Friday, 15 April 2011


When I was eighteen I very nearly became a journalist. I called up the features editor of a big newspaper in my city and said I was going to interview John McEnroe. McEnroe at the time was a swearing, racquet-throwing idol for me, but the closest I ever came to him was grazing his arm as he passed through an annoying, off-the-court crowd.

However, needing to maintain the attention of the doubtful features editor, I claimed I had an interview with Ivan Lendl instead. Ivan, cold-blooded Czech champion, stared me down in a tiny elevator I managed to squeeze into in his semi-posh hotel (Kings Cross Sydney in the 80s, pre-terrorism, general snazziness). In my shaky suburban voice I asked the tall unearthly-looking man for an interview.

Ivan Lendl said No and when the door opened he walked away.

What was I thinking?

However. Still determined to maintain the attention of my adopted and now smirking editor, I hunted down someone else. I went down to the tennis courts, found a big sweating American player on a bed being massaged. Third rate, Steve Something. He was happy to be interviewed. They actually ran the piece. No picture of the player. No picture of his moustache. I was thrilled. I was a journalist. My parents were utterly relieved my pretensions to become a writer would disperse.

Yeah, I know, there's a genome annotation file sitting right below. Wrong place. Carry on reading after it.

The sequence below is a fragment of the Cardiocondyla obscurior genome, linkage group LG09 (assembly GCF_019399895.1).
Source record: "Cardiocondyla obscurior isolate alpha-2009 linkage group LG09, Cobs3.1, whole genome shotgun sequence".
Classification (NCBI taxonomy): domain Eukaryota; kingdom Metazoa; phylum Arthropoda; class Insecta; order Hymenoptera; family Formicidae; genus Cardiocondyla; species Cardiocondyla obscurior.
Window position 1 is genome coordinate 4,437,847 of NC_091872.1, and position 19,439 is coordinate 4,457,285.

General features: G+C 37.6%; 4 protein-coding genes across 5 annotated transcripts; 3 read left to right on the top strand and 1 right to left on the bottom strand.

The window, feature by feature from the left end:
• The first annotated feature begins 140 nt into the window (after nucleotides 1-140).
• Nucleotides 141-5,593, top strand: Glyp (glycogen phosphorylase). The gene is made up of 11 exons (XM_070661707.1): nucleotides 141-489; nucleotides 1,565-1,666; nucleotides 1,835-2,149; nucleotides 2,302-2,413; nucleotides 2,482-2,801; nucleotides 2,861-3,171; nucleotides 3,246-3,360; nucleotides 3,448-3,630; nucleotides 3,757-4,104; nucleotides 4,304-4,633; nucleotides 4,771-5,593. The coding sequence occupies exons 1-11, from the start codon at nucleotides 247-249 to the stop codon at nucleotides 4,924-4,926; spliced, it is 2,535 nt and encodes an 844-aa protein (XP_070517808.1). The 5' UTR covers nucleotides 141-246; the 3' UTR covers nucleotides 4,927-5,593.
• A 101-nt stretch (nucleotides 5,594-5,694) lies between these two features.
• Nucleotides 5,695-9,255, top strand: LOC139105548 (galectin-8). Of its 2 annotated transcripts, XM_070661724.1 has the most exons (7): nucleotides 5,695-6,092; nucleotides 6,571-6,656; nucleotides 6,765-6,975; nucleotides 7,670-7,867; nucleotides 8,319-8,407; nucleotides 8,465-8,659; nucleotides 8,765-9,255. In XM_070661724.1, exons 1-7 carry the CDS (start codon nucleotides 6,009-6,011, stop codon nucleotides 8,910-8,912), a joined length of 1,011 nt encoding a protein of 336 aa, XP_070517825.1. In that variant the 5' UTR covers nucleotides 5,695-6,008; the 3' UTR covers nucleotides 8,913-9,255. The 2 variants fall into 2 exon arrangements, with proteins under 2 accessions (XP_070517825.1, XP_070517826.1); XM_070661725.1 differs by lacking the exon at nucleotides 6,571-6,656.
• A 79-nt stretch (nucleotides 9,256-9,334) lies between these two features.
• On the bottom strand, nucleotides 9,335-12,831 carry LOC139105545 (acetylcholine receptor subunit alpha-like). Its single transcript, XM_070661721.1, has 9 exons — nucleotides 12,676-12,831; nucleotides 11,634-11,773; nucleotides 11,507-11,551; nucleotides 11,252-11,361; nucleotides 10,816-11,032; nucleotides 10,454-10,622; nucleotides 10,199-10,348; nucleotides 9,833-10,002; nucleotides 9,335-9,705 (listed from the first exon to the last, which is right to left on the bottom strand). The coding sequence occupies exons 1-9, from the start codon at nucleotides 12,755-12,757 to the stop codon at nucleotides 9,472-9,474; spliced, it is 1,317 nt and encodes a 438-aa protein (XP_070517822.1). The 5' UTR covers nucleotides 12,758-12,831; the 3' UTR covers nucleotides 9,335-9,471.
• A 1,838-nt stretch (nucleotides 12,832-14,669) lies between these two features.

And it lasted. The next guy I hunted down was the fastest water skier in the country. He was local. I was so frigging charming he asked me out. And there was a photograph too, sure the copy was small, a big photo of the a guy holding on for dear life in a helluva spray. Wayne Something, it was miles before the internet.

This from the dreamy girl who grew up on Simone de Beauvoir and D.H. Lawrence and was determined to flee to Europe.

And did.

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